Question 2 Question: What if a counterclaim is mislabeled as an affirmative defense? Must the s attorney reply to it? Answer: No. Rule 7 says that a reply is needed for a counterclaim denominated as such. If it is not denominated as such, then no reply is necessary. Question: What if an affirmative defense is mislabeled as a counterclaim? Must the s attorney reply to it? Answer: No. Rule 7 says that a reply is needed for a counterclaim denominated as such. An affirmative defense is not a counterclaim, so no reply is necessary. Question: What is the difference between an affirmative defense and a counterclaim? Answer: A counterclaim is seeking relief, an affirmative defense is not. (Easy way to tell if there are damages, it is a counterclaim.) Note: Rule 8(c) says the court will treat pleading with proper designation, so in all likelihood, the court will change the naming to the correct name and then the s would be reserved with the corrected version and would have to reply. But, prior to court involvement, the only time the s attorney would to reply is to a counterclaim that is actually named a counterclaim.

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Question 3

Complaint Answer + 13(b) counterclaim Reply + 13(a) counterclaim

X joined for purposes of 13(a) counterclaim by by Rule 13(h)

X
Question: If needed, would there be supplemental jurisdiction for the 13(a) counterclaim? Answer: It is a claim by a , but it is not against parties joined pursuant to Rule 14, 19, 20, or 24; X was joined pursuant to Rule 13(h).

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Question 4

NY
X is being joined pursuant to Rule 13(h)

Complaint

1LA 2MS
1 and 2 joined pursuant to Rule 20

XLA

From 2, answer + 13(b) counterclaim against and X

From X, a reply + 13(a) counterclaim against 2 and 1

Question: Would there be supplemental jurisdiction over the 13(a) counterclaim? Answer: Likely yes. First, you need it because there is not complete diversity for the 13(a) counterclaim. Then go through supplemental jurisdiction steps. First, there would be original jurisdiction because the 13(b) counterclaim would have to have its own subject matter jurisdiction in order to be brought (supplemental jurisdiction does not work for permissive counterclaims). Then the 13(a) counterclaim would be part of the same case and controversy, so you have made it through 1367(a). This is based on diversity, so now move to 1367(b). The question becomes is X a plaintiff? If he is, then there is no supplemental jurisdiction because 1 and 2 were joined under Rule 20. If he is not a plaintiff, then it doesnt matter. So what is X? X is not a plaintiff. You become a plaintiff before you make a claim; you do not become a because a claim is made against you. X is a defending party with regards to the 13(b) counterclaim from 2, and a claimant with regards to his 13(a) counterclaim, but he is not a plaintiff.

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Question 5

NY

Complaint ($100K)

1LA 2MS
1 and 2 joined pursuant to Rule 20

From 2, answer + 13(b) counterclaim

Reply + 13(a) counterclaim against 2 and 1 ($50K)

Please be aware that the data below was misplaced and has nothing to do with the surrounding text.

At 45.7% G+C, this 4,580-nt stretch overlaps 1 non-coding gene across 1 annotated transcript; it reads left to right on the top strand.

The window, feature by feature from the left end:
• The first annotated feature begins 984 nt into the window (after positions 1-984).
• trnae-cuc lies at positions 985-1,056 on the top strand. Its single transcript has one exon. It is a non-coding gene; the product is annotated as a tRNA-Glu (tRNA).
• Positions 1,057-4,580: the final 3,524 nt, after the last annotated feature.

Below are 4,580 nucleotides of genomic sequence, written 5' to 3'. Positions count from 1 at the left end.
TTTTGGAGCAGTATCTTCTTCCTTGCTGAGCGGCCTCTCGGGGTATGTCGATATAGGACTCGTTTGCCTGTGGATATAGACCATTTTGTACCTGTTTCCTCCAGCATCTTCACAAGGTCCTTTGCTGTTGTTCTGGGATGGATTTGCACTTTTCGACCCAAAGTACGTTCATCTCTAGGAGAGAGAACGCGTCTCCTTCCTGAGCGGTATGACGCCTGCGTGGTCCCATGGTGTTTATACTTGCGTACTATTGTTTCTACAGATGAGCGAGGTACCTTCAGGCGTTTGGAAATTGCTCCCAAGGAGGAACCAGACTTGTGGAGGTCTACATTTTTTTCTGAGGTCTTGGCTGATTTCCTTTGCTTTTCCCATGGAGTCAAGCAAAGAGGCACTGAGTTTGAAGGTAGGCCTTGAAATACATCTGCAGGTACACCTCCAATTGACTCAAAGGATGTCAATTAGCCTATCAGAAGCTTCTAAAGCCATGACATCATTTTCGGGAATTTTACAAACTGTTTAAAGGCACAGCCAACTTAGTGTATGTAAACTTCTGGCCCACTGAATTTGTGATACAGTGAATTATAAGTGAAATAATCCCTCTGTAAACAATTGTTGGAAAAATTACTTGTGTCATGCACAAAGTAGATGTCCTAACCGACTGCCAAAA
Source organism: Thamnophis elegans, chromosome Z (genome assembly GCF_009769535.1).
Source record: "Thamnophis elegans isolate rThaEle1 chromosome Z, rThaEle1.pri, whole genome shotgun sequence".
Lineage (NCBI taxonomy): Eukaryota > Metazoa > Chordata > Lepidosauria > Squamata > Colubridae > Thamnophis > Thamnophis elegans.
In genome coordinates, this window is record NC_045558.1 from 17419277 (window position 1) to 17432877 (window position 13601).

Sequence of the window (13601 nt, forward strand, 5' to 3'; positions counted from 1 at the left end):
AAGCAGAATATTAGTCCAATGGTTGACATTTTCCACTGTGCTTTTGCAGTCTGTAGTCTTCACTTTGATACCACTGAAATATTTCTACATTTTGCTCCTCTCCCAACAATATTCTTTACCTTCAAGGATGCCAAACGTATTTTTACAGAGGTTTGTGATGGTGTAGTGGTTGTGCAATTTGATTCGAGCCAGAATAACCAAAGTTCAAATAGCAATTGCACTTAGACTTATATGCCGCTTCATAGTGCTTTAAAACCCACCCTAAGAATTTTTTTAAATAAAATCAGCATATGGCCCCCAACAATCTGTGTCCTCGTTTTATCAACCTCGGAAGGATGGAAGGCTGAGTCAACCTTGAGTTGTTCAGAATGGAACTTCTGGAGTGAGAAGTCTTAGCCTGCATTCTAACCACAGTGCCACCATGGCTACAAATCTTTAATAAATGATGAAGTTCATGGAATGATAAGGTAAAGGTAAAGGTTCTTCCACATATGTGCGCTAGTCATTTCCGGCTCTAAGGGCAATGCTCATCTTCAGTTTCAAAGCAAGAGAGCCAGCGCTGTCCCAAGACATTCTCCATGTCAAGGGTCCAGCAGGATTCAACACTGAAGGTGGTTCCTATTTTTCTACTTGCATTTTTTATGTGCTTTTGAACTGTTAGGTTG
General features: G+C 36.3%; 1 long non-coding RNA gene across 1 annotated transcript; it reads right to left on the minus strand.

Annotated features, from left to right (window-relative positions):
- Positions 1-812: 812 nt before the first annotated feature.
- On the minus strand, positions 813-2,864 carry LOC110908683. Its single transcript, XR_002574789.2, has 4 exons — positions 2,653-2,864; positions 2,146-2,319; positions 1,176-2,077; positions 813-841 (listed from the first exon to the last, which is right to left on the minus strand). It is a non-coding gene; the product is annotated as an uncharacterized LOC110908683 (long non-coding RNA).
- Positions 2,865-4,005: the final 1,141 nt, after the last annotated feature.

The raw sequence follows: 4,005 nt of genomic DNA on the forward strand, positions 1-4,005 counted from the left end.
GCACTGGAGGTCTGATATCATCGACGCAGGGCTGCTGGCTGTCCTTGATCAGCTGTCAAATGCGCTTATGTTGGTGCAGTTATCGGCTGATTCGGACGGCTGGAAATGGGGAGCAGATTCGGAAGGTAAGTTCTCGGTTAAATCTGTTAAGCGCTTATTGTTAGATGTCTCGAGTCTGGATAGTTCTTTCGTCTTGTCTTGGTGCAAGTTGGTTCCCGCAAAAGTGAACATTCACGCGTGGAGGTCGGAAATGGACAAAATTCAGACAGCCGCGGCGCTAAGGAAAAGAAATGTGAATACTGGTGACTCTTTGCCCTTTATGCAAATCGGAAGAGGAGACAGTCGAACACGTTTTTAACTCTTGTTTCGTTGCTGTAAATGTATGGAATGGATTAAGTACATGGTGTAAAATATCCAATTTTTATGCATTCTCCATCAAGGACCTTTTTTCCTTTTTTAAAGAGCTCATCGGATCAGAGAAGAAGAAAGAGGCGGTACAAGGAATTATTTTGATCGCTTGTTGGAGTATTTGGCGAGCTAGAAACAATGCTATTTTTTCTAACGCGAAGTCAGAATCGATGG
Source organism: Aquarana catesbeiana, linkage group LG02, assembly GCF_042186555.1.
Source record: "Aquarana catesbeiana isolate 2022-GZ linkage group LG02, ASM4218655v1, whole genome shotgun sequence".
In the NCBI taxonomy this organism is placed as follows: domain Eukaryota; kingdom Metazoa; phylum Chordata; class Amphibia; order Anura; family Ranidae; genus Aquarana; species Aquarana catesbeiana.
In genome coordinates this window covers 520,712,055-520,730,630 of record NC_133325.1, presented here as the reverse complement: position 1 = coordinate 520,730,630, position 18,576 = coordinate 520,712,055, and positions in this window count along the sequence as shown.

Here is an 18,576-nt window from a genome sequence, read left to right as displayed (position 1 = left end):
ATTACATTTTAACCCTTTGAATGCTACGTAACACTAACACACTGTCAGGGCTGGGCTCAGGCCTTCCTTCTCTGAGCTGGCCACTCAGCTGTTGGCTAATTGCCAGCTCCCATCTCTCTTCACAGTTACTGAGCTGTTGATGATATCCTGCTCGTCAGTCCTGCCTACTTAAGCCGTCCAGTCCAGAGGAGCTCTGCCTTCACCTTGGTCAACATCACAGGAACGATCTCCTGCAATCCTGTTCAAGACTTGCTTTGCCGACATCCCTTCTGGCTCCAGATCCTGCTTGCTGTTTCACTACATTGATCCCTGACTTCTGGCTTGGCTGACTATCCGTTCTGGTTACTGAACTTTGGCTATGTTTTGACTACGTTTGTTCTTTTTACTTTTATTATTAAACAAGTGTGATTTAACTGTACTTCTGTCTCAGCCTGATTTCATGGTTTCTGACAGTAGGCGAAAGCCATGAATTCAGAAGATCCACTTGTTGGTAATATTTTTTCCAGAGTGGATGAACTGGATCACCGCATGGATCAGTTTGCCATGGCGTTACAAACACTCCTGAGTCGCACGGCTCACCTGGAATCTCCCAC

Question: Does need supplemental jurisdiction for his 13(a) counterclaim? Answer: On first glance, the answer seems to be yes because the amount in question is not over $75K, and therefore would violate 1332 because 1332 covers not only diversity but also amount in question. However, remember the can aggregate his claims, so just has to add his 13(a) counterclaim to the original complaint and then he exceeds the $75K requirement.

NY

Complaint

1LA
1 and 2 joined pursuant to Rule 13(h) for purposes of 13(a) counterclaim

From 2, answer + 13(b) counterclaim

Reply + 13(a) counterclaim against 2 and 1

2NY

Question: Is there supplemental jurisdiction for the 13(a) counterclaim? Answer: Yes because it is a claim by a plaintiff against a party joined pursuant to Rule 13(h). However, to jump through the 1367(a) hoops, you look at the original complaint for the purposes of establishing if the court had original jurisdiction, but you look at the 13(b) counterclaim for the purposes of establishing that the 13(a) counterclaim is part of the same case and controversy.

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Question 6

Complaint

In response to s complaint, files a Rule 12(b) motion for lack of personal jurisdiction. The motion is denied. Then, pre-answer, files a Rule 12(b) motion for lack of subject matter jurisdiction. Question: Should this be allowed? Answer: Yes. Normally, Rule 12(g) prohibits sequential, pre-answer motions, however, Rule 12(h)(3) carves out an exception for lack of subject matter jurisdiction.

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Question 7

Complaint Answer + 13(a) counterclaim

In his answer, asserts lack of personal jurisdiction.

Question: Is the inclusion of the 13(a) counterclaim a waiver of the waivable defenses? Answer: No, for two reasons. First, Rule 8 allows for alternative claims and defenses. Second, the first sentence of Rule 12(b) establishes that all defenses shall be raised in responsive pleadings, and then seven may be raised by motion. To say the inclusion of a counterclaim in the answer waives the waivable defenses would require the waivable defenses to be raised by motion if also had a counterclaim. This emasculates the first sentence of Rule 12(b). Question: Would the answer be any different if it were a 13(b) counterclaim? Answer: There is no reason in the rules that the answer would be different.

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Question 8

Complaint Answer + 13(a) counterclaim

X
wants to join party X to his 13(a) counterclaim, but the court does not have personal jurisdiction over party X. Question: Can join X? Answer: No. The joinder would be via Rule 13(h), but to join under Rule 13(h) you must meet the standards of Rule 19 and 20, so there must be personal jurisdiction, venue, and subject matter jurisdiction (though the subject matter jurisdiction may be obtained via supplemental jurisdiction). If X cannot be joined, then the 13(a) counterclaim is no longer compulsory because under Rule 13(a) a compulsory counterclaim cannot require for its adjudication the presence of a party the court cannot get jurisdiction over. Therefore, it is not waived.

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Question 9 Can a Rule 12(b) motion cut off a s right to dismiss by notice? Yes, but only a Rule 12(b)(6) motion + outside material. Under Rule 12(b), a 12(b)(6) motion + outside material is treated like a motion for summary judgment. Under Rule 41(a)(1)(i) two things trigger a cut off in a partys right to dismiss by notice: service of an answer and service of a motion for summary judgment. If a 12(b)(6) motion + outside information is treated like a motion for summary judgment, then service of a 12(b)(6) motion + outside information will also trigger the cut off for dismissal.